Hand Bell Range Is Incorrect

• Mar 30, 2011 - 23:00
S5 - Suggestion

The convention for hand bell music is to have middle C in the bass clef, along with its sharp. The treble should have D and its flat. This would move the "Low Hand Bell" max range from 60 to 61 and the "High Hand Bell" min range from 60 to 61.

And technically, the instrument range is from C1 to C9 (so would need to be expanded on each end); but the common limit is the one that is currently set.

To further complicate matters, middle C (normally C4) on a handbell staff is actually C5; I'm not sure if you'd want to transpose the staff to reflect that fact.


Status (old) active needs info

In actual fact there are just Handbells now, written on a grand staff, as from the music examples I have been able to obrain this is how they are notated.

I have only been able to obtain somewhat sketchy information about ranges.

But I gather the norm is a 5 octave set ranging from MIDI 36 to 97 which is the range I have put in, although there are additional bells to extend the set to 9 octaves available (8 from British manufacturers).

I've no information as to whether they are octave transposing. The only source of this information is the American Malamuk manufacturer, so there could be different systems in different countries.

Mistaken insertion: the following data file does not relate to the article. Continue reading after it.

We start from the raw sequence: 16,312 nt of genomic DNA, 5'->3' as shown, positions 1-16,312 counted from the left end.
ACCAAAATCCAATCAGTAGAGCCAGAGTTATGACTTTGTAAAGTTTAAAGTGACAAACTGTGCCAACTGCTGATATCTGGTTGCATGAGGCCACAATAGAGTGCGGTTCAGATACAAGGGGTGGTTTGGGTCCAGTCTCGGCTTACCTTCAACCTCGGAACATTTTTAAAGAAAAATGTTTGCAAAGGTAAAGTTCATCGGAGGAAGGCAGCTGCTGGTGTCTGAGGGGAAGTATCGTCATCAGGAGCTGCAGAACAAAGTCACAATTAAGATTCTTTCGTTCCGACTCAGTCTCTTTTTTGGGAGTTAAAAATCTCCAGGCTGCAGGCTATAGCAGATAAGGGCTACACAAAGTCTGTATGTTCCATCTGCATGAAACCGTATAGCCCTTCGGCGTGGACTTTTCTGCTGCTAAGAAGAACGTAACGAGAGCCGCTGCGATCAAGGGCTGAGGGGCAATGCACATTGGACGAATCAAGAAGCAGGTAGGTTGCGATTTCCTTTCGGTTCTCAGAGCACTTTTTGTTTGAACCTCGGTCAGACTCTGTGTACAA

Put it this way I would need confirmation from handbell specialists from different countries to alter the status quo.

Marking as needs info

I've played bells professionally in both America and Japan. 2 of the 4 major handbell foundries are in Pennsylvania (Malmark and schulmerich), with Whitechapel and P&F over in Europe. In my experience, the American manufacturers are far more popular for handbells abroad and domestic.

To confirm notation, yes, it is typically written on a grand staff in the same manner of a piano. The convention (as noted above) is to put middle C in the bass clef. Also as noted, they are written an octave lower than they sound. http://cnx.org/contents/95d98d84-3f42-48c7-8be3-7bf76b05ede7@21/Transpo…

If you let me know what is considered confirmation, I'll get that information to you.

Thanks for this Jynx :)

As a professional handbell player I will certainly take your word on ranges etc.

The only thing I need to know is - are there regional differences, or do European tintinnabulists follow the same rules as US and Japan?

Unfortunately my own experience of ringing handbells was to learn change ringing on the big ones you pull with a rope :)